A Chipmunk In The Composter

We’ve eaten all the cauliflower, and potatoes from my vegetable garden.  Now the tomatoes are ripening.  This weekend, if I have enough,  I’ll make Tomato Soup.

There is still plenty of Kale, it’s never stopped growing and we’ve been eating it since the early spring.

My garlic is drying on the front porch.  Soon it will be ready to be eaten and stored.   And the Morning Glories are truly glorious.

The onions I planted have disappeared.

It may be the chipmunk who has a permanent tunnel under the plastic composter which is next to my garden.  The chipmunk has eaten well this year.  The composter which was three-quarters full this spring has dwindled down so it’s now only a quarter full.  Mostly of avocado and peach pits and banana peels.

Since the compost hadn’t turned into usable soil, I was wondering what I’d do when it was full.  Now it’s not a problem.

I’m grateful to the chipmunk for that, but it does make me think it might be a good idea to move the compost away from the garden.

A skirt full of tomatoes

8 thoughts on “A Chipmunk In The Composter

  1. Finally, our tomatoes are ripening and I can make sandwiches. I love tomato sandwiches on a baguette with basil. OMG. I dream of them until late summer.

    1. We love tomatoes and mozzarella and corn Janet. Somehow we forgot about it this year. have to get on that. Thanks for the reminder! Enjoy your sandwiches!

  2. Those look like my Grandpa Ott’s morning glory plants. I am trying to remember, did I send you some morning glory seeds last year, perhaps? These are a well-known heritage plant. I got mine many many years ago from seed, Seed Savers exchange, in Iowa. And they always produce some seeds so whatever garden bed I had them and they will come up the next year. I think they are a really beautiful color.

      1. Maria, they are the flowers in the top photo of this post, the purple ones with the ruby throat. Grandpa Ott’s Morning Glory is what they are called. I read an article about the founders of the Seed Savers Exchange of Iowa last fall which told the background of those seeds which they used to start their exchange, and how they always brought back memories of her grandpa. I love the colors, but they can be bad about taking over. All vines can. Today I’m mourning my sunflowers, 3 more of them keeled over in another storm overnight. And I was enjoying watching the goldfinches feasting on them every day. I still have many sunflowers, hope they will stay upright thru Fall. Enjoy your flowers.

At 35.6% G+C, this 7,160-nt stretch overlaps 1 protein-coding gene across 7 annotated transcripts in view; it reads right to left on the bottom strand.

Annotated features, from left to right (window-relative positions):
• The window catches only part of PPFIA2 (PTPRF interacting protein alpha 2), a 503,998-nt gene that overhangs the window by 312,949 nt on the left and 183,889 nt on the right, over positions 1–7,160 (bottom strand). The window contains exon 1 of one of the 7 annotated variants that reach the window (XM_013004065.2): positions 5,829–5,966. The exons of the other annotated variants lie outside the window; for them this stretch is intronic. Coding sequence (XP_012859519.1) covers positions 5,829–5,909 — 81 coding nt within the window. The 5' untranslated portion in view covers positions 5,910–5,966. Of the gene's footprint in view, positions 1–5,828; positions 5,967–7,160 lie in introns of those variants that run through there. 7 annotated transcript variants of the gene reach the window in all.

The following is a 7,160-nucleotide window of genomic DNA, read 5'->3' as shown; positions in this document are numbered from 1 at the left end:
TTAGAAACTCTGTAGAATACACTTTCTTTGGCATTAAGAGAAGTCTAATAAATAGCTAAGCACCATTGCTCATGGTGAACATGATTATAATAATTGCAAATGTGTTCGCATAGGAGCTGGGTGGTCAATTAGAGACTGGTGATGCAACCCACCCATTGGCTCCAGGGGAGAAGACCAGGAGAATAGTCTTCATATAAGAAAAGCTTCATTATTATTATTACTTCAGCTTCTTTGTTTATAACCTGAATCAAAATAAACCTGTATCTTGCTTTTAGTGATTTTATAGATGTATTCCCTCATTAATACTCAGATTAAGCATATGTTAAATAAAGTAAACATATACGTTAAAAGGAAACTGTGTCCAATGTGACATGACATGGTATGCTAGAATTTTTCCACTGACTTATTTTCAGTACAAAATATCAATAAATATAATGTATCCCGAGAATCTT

2. Oh I’m so glad you saw them Melissa. Thank you for sending them they are wonderful! Just what my small veggie garden needs this time of year. And what a beautiful story to go with them.

  3. I’m so glad you like them, as I do. In the fall, when they die (which they will at the first hard frost) you can pull them up and put them on something to help catch the seeds, and then shake them and lots of seeds will come out. They look like tiny black pellets. At that point, go ahead and plant those seeds anywhere you want them, they need the winter’s freeze cycle to break open their seeds. Of course, where they are now, you will probably have plenty which will come up in the same area next year. Enjoy!

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